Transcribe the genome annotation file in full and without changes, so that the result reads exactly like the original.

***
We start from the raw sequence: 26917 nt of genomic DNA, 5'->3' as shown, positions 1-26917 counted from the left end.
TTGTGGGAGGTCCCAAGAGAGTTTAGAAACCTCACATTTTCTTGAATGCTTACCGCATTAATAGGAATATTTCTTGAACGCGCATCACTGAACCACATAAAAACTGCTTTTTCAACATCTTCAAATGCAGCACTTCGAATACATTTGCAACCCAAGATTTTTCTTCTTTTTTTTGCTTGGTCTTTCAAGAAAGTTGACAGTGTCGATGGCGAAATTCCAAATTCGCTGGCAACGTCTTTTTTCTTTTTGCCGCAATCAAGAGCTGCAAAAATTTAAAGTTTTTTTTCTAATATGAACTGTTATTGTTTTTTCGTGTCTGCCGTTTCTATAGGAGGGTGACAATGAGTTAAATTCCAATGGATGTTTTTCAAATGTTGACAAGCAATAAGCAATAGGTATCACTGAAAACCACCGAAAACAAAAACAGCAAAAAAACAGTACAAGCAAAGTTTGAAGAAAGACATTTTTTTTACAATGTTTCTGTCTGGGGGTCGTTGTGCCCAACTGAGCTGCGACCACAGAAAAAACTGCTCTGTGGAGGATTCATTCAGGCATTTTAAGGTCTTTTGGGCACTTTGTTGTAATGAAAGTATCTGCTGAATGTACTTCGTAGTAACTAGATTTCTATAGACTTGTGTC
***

We start from the raw sequence: 26917 nt of genomic DNA, 5'->3' as shown, positions 1-26917 counted from the left end.
TTGTGGGAGGTCCCAAGAGAGTTTAGAAACCTCACATTTTCTTGAATGCTTACCGCATTAATAGGAATATTTCTTGAACGCGCATCACTGAACCACATAAAAACTGCTTTTTCAACATCTTCAAATGCAGCACTTCGAATACATTTGCAACCCAAGATTTTTCTTCTTTTTTTTGCTTGGTCTTTCAAGAAAGTTGACAGTGTCGATGGCGAAATTCCAAATTCGCTGGCAACGTCTTTTTTCTTTTTGCCGCAATCAAGAGCTGCAAAAATTTAAAGTTTTTTTTCTAATATGAACTGTTATTGTTTTTTCGTGTCTGCCGTTTCTATAGGAGGGTGACAATGAGTTAAATTCCAATGGATGTTTTTCAAATGTTGACAAGCAATAAGCAATAGGTATCACTGAAAACCACCGAAAACAAAAACAGCAAAAAAACAGTACAAGCAAAGTTTGAAGAAAGACATTTTTTTTACAATGTTTCTGTCTGGGGGTCGTTGTGCCCAACTGAGCTGCGACCACAGAAAAAACTGCTCTGTGGAGGATTCATTCAGGCATTTTAAGGTCTTTTGGGCACTTTGTTGTAATGAAAGTATCTGCTGAATGTACTTCGTAGTAACTAGATTTCTATAGACTTGTGTC